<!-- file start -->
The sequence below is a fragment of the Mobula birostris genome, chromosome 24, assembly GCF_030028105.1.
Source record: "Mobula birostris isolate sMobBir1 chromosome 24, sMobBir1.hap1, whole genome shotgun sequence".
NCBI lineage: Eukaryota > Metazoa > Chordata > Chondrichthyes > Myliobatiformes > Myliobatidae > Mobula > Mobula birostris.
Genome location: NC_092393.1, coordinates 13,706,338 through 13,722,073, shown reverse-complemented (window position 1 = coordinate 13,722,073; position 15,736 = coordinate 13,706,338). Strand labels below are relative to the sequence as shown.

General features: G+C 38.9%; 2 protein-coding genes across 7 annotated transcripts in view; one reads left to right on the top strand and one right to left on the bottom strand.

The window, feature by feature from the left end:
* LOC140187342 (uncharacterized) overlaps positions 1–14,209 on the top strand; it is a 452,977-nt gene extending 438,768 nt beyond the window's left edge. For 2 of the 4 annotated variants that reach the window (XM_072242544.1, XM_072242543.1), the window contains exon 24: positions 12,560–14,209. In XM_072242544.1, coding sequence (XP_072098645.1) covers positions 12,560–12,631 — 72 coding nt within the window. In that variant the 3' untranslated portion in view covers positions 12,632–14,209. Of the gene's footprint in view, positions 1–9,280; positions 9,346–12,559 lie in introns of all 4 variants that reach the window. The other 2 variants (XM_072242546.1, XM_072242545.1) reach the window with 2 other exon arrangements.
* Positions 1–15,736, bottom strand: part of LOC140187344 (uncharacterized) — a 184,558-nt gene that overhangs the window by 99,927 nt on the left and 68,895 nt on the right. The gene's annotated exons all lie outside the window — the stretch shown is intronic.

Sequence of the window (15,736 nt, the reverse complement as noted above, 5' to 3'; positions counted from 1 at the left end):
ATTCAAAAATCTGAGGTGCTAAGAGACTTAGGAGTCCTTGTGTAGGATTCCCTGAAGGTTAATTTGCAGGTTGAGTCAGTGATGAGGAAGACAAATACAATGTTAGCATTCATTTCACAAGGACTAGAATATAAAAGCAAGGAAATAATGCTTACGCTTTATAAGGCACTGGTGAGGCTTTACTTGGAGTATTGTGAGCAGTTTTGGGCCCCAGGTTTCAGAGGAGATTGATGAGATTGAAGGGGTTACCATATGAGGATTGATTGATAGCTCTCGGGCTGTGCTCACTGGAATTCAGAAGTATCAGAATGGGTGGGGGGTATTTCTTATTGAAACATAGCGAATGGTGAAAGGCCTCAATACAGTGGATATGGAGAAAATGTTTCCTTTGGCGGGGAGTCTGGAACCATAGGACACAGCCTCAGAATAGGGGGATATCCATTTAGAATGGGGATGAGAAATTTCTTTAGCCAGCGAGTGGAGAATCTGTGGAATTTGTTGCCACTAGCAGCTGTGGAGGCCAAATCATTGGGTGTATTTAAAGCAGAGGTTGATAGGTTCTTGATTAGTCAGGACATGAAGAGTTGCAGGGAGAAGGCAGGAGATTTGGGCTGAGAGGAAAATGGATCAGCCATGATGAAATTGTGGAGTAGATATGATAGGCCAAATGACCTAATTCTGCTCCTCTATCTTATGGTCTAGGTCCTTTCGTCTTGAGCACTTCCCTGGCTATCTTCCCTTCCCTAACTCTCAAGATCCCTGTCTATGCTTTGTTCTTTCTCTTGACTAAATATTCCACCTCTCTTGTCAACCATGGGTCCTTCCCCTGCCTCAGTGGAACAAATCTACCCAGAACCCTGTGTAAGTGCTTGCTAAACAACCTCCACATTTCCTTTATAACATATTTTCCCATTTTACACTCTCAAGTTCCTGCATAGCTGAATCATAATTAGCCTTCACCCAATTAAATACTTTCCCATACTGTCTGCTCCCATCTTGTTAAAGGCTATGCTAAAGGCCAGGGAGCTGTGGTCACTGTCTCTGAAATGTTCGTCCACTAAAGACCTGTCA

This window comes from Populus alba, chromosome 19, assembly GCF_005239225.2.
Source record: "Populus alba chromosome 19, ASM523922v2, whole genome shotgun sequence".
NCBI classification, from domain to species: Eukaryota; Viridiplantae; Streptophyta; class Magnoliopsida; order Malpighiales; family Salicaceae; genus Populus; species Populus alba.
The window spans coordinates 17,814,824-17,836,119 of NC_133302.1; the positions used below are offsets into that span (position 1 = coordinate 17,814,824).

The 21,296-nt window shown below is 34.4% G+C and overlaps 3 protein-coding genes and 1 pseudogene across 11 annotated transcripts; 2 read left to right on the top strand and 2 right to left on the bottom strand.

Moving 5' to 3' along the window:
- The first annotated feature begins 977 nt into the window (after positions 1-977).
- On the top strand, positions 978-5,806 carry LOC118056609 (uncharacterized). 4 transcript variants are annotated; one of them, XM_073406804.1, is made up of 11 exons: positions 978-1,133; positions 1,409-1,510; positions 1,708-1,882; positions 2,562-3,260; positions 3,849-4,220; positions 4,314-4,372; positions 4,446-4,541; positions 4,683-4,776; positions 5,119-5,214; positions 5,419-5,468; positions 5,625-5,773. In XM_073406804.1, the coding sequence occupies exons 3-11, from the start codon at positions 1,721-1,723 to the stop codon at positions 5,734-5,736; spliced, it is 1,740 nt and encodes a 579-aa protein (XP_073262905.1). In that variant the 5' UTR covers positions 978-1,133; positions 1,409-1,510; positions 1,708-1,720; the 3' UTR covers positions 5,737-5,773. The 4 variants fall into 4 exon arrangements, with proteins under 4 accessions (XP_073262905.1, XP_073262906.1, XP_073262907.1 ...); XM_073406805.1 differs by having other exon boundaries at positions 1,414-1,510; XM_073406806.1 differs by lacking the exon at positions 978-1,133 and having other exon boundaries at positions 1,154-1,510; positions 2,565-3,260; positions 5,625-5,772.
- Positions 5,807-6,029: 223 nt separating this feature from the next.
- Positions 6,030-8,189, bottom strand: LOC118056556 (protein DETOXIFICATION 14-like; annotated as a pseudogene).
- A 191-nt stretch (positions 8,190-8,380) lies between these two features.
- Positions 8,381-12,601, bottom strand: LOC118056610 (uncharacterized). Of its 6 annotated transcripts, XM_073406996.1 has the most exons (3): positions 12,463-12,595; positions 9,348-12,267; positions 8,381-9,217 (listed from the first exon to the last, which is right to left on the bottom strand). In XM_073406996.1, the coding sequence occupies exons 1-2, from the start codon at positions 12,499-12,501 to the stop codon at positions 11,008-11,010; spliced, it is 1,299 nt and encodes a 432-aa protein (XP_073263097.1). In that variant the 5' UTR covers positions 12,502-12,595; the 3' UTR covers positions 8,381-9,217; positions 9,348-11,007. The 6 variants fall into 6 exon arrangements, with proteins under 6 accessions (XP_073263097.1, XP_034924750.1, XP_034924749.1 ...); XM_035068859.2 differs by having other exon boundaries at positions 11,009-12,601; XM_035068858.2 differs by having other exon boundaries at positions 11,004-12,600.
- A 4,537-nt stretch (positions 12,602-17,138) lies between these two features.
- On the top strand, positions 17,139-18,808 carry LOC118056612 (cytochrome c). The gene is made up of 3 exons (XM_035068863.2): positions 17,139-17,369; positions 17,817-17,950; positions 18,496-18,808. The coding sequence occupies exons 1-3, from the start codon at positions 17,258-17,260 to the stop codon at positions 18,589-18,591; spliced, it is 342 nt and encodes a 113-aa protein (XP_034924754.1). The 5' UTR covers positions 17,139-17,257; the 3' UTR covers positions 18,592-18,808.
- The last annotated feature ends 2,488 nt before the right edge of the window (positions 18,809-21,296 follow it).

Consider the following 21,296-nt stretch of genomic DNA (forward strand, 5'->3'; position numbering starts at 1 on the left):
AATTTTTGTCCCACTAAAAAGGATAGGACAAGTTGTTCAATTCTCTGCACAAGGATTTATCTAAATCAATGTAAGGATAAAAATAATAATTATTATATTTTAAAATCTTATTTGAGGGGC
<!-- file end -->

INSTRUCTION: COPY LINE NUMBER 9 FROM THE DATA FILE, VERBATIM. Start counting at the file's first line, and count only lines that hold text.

Sequence of the window (15,736 nt, the reverse complement as noted above, 5' to 3'; positions counted from 1 at the left end):